The effects of teenage pregnancy on the arc of a woman’s life can be profound. Half of teenage mothers receive a high school diploma by age 22, compared with 90% of young women who do not give birth as teens. Teen births can lead to poor outcomes for the next generation: Children of teenage mothers are more likely to drop out of high school and end up in jail or prison during adolescence.
Dr. Stephen Griffin, an assistant professor at Texas Tech University in Lubbock and a practicing OB-GYN, described access to birth control for young women as a “safety issue,” adding that many parents underestimate their teenagers’ sexual activity.
“We know that people who identify as regular church attendees are more likely to underestimate their child’s risk-taking behavior in terms of sex,” Griffin said. “We know that parents who feel they have open lines of communication with their children” also underestimate the risk.
Texas has one of the highest rates of teen pregnancy in the nation and the highest rate of repeat teen pregnancy — more than 1 in 6 teenagers who gave birth in Texas in 2020 already had a child. Health experts say the court decision banning access to contraception is likely to increase those numbers, following on the heels of other restrictions on reproductive health care in the state.
“Abortion is illegal in Texas. Kids aren’t getting comprehensive sexual education in schools. A vast [number] of folks in Texas are living without health insurance,” said Stephanie LeBleu, acting director of Every Body Texas, which administers the state’s more than 150 Title X clinics. “So it does make it very difficult to get sexual health services.”
The Biden administration appealed the Texas decision in February. In the meantime, LeBleu said, there is no safety net left here for teens. “It robs them of their humanity,” she said. “It robs them of their future, potentially. And it robs them of their bodily autonomy, and I think young people are more than capable of making decisions about their own health care.”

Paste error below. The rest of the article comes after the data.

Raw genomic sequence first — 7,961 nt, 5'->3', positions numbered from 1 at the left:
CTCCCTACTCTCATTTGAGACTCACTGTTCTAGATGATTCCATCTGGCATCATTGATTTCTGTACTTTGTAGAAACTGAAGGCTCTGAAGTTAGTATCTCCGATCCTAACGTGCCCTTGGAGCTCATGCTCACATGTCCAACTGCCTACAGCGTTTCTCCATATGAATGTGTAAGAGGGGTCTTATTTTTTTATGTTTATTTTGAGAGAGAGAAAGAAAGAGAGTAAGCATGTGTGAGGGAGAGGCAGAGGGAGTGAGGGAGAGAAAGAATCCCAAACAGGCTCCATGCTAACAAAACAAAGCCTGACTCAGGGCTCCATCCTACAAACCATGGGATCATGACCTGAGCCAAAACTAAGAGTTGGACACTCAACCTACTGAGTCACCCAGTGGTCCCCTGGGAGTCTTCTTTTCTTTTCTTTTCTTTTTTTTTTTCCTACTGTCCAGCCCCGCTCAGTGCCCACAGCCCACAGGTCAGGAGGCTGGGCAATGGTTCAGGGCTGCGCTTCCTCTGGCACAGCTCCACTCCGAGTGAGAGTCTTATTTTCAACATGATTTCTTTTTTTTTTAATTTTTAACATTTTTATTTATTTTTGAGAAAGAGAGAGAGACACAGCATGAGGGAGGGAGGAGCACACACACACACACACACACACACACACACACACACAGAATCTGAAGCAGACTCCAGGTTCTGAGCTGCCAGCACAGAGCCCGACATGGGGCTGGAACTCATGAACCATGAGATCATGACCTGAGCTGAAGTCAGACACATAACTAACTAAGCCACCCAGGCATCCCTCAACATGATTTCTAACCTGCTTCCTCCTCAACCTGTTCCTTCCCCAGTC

Decades of research shows that teens are more likely to seek sexual health care if they can do so confidentially. But for Texans like Christi Covington, the belief is that the law shouldn’t make exceptions even in the hardest cases. Covington lives in Round Rock, an Austin suburb. She was raised in a large evangelical family and is passing those teachings on to her three children. Leaving aside religious objections to birth control, she said, the family unit should be respected.
“God designed the world for there to be parents, and then we have our offspring, and that the parents care for those children, and that is design,” she said. “And we do see that reflected in nature.” As for birth control, she said, “It feels like a band-aid.”
“Let’s give them birth control, and then we don’t actually have to deal with what’s happening in our society where these teens are getting pregnant so quickly and so easily,” Covington said. She added she already is required to give permission for her children’s health care, including inoculations. “Honestly, I have to give consent all over the place for my children’s other medical care,” she said. “Why would we decide that this one area is exempt?”
But Rebecca Gudeman, senior director of health at the National Center for Youth Law, said 60% of teens involve their parents in such decisions. “They do that not because the law requires them to do that but because that’s what they want to do,” Gudeman said.
Some young people, she said, simply can’t involve their parents or guardians, including couples like Victoria and Richard Robledo, who began dating — and having sex — when they were both minors. During those early days, Victoria said, she decided to get birth control but couldn’t turn to her mother, a devout Catholic, for advice.
“We were a typical Hispanic household,” Victoria recalled. “And so usually in households like mine, they don’t want to talk about boyfriends or sex or anything like that.” But Victoria found a clinic less than a mile from her high school and was able to obtain birth control free of charge. The couple, now married and living in Clovis, New Mexico, just across the state border, has two children.
Victoria said being able to protect herself from pregnancy as a teenager changed the course of her life, allowing her to go to college and her husband to join the military. “We weren’t worried about the fact that we may have a kid,” she said. “We both were able to go out and live our own lives.”